Did you see us at the Suffolk Show ?
MU – A visible presence at the Suffolk Show, 2017
We made it! After a gap of a few years, it’s taken a lot of hard work and networking, but finally it’s happened. We had a space at the Suffolk Show – a visible presence, courtesy of the Rural Coffee Caravan, to whom we extend our grateful thanks. Several of their supporters, mainly the mums and toddlers, came to the stand and told us how much they appreciated the visits of the caravan to their different communities. Do continue to remember Canon Sally Fogden and her team, in prayer, as they travel around Suffolk supporting and encouraging those living in more isolated places.
The Suffolk Show took place at the showground in Ipswich on 31st May and 1st June, the week of “Thy Kingdom Come” (between Ascension and Pentecost). In his message at this time, the Archbishop of Canterbury was saying that we “should be speaking blessings out into our local communities”, so I thought I would try this at the Suffolk Show, and in so doing, found myself to be the one who was blessed! Some people were easy to speak to, others I just prayed for as they passed by. I’ll never know in this life what effect this has had, nor the outcome, but for me, it felt like a good way of putting my faith into action – at least I was trying to do something – and besides, we were having a great time together anyway!
Welcomed aboard by the Rural Coffee Caravan, to share their pitch, and situated next door to the Good News tent (our Diocesan Tent a little further down the avenue), we set out our table with flyers and booklets, leaflets and information, back issues of Families First and Families Worldwide, Pathways and prayer cards, student cookery books, examples of the knitted baby clothes, and the wedding hearts…. It all made a great display. We also had our pop-up banners displayed advertising where we were, and people found us! Friends and families, members and strangers, the old and young and everyone in between… The sun shone, but we also had to contend with windy episodes retrieving loose papers blowing around on the grass. A lot of time was spent chatting to people about all kinds of things, spending time with the caravan folk, networking and building relationships. We also enjoyed eating fresh strawberries and orange segments, visiting the other exhibits and stands, entertaining friends and relations, and enjoying an ice-cream or two, and meeting members of the general public too - it was fascinating engaging with them. Three examples:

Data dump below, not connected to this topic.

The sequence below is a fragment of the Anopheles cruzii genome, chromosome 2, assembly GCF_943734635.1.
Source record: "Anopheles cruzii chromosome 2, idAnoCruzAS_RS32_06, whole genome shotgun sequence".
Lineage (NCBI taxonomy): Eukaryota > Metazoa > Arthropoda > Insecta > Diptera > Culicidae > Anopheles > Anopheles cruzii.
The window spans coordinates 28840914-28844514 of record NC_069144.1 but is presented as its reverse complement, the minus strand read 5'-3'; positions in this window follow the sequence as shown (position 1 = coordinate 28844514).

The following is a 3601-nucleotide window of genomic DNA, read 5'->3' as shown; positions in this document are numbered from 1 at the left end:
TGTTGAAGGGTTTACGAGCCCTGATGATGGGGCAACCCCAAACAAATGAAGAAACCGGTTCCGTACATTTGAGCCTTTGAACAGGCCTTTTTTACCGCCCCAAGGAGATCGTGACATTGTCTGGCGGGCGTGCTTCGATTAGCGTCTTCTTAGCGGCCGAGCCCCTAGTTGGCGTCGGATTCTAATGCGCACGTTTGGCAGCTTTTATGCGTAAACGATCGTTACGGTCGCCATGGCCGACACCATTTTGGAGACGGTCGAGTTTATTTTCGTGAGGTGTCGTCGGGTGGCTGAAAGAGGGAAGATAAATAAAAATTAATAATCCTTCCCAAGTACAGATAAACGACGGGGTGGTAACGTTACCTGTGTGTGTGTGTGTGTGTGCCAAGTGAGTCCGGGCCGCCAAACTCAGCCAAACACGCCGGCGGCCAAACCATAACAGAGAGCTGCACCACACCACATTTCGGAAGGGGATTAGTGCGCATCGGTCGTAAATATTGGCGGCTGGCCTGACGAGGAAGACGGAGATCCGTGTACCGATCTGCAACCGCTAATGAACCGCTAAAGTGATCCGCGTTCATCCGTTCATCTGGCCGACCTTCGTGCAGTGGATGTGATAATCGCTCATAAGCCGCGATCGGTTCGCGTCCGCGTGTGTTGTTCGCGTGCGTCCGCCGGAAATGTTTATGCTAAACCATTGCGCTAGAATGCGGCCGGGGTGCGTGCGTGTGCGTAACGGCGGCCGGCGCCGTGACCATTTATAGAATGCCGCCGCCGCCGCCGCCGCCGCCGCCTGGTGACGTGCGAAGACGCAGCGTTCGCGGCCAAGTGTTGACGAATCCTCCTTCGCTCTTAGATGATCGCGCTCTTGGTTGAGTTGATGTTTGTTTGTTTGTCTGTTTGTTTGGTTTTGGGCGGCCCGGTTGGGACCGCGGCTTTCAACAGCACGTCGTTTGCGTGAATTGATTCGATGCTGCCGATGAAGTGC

One father dropped by, and we established that his daughter was setting out on a path of freelance writing – she had won competitions, and her particular speciality was writing about the families of characters in the Bible. The father went off with a copy of Families First, delighted, and primed to tell his daughter about the work of the Mothers’ Union, and maybe one day she will get in touch with the editorial panel – watch this space for a story about Mrs Zeberdee… Another conversation arose from a chap who was to be baptised by total immersion on Trinity Sunday. I asked what had brought him to this point in his life and, as he talked, he began to share his “testimony” about his spiritual journey – something he had never done with anyone else before, let alone a stranger, and as his confidence grew he was obviously encouraged to know that there were others who understood what he was talking about. What a privilege to be able to listen to his story. Were these the kind of things – blessings – to which the Archbishop was referring….?